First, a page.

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Thirsty Island
by [?]

Travellers approaching a bush township are sure to find some distance from the town a lonely public-house waiting by the roadside to give them welcome. Thirsty (miscalled Thursday) Island is the outlying pub of Australia.

When the China and British-India steamers arrive from the North the first place they come to is Thirsty Island, the sentinel at the gate of Torres Straits. New chums on the steamers see a fleet of white-sailed pearling luggers, a long pier clustered with a hybrid crowd of every colour, caste and creed under Heaven, and at the back of it all a little galvanized-iron town shining in the sun.

For nine months of the year a crisp, cool south-east wind blows, the snow-white beach is splashed with spray and dotted with the picturesque figures of Japanese divers and South Sea Island boatmen. Coco-nut palms line the roads by the beach, and back of the town are the barracks and a fort nestling among the trees on the hillside. Thirsty Island is a nice place — to look at.

When a vessel makes fast the Thirsty Islanders come down to greet the new-comers and give them welcome to Australia. The new-chums are inclined to patronise these simple, outlying people. Fresh from the iniquities of the China-coast cocktail and the unhallowed orgies of the Sourabaya Club, new-chums think they have little to learn in the way of drink; at any rate, they haven’t come all the way to Thursday Island to be taught anything. Poor new-chums! Little do they know the kind of people they are up against.

The following description of a night at Thursday Island is taken from a new-chum’s note book:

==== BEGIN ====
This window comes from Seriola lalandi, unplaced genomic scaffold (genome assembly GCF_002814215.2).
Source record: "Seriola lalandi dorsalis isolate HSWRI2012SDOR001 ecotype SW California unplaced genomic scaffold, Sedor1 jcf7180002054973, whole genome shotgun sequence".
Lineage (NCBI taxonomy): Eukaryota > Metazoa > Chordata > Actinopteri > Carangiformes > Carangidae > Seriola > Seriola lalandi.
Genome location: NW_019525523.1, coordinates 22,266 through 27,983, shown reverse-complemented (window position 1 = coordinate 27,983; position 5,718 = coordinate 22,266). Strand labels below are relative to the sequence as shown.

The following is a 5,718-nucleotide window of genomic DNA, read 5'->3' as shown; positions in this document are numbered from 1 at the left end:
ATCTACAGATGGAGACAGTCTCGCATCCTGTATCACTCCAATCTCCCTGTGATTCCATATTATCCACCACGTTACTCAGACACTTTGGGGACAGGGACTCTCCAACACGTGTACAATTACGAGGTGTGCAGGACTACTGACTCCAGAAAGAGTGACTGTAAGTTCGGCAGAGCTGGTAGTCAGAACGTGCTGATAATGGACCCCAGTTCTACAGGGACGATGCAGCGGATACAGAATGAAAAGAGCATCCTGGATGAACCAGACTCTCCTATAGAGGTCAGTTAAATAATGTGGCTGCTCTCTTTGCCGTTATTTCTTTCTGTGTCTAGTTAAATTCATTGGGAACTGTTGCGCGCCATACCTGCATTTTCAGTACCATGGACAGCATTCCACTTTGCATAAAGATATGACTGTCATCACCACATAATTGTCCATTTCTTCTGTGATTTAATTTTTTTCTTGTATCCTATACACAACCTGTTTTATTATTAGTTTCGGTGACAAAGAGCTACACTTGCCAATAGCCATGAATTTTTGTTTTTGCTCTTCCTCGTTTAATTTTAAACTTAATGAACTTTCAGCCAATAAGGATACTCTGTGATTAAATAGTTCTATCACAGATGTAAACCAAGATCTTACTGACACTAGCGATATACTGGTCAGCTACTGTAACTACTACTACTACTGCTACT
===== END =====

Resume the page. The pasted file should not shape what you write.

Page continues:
“Passed Proudfoot shoal and arrived at Thursday Island. First sight of Australia. Lot of men came aboard, all called Captain. They are all pearl-fishers or pilots, not a bit like the bushmen I expected. When they came aboard they divided into parties. Some invaded the Captain’s cabin; others sat in the smoking room; the rest crowded into the saloon. They talked to the passengers about the Boer War, and told us about pearls worth 1000 pounds that had been found lately.

“One captain pulled a handful of loose pearls out of a jar and handed them round in a casual way for us to look at. The stewards opened bottles and we all sat down for a drink and a smoke. I spoke to one captain — an oldish man — and he grinned amiably, but did not answer. Another captain leaned over to me and said, `Don’t take any notice of him, he’s boozed all this week.’

“Conversation and drink became general. The night was very hot and close, and some of the passengers seemed to be taking more than was good for them. A contagious thirst spread round the ship, and before long the stewards and firemen were at it. The saloon became an inferno of drink and sweat and tobacco smoke. Perfect strangers were talking to each other at the top of their voices.

“Young MacTavish, who is in a crack English regiment, asked the captain of a pearling lugger whether he didn’t know Talbot de Cholmondeley in the Blues.

“The pearler said very likely he had met ’em, and no doubt he’d remember their faces if he saw them, but he never could remember names.

“Another passenger — a Jew — was trying to buy some pearls cheap from the captains, but the more the captains drank the less anxious they became to talk about pearls.

“The night wore on, and still the drinks circulated. Young MacTavish slept profoundly.

“One passenger gave his steward a sovereign as he was leaving the ship, and in half an hour the steward was carried to his berth in a fit — alcoholic in its origin. Another steward was observed openly drinking the passengers’ whisky. When accused, he didn’t even attempt to defend himself; the great Thursday Island thirst seemed to have communicated itself to everyone on board, and he simply HAD to drink.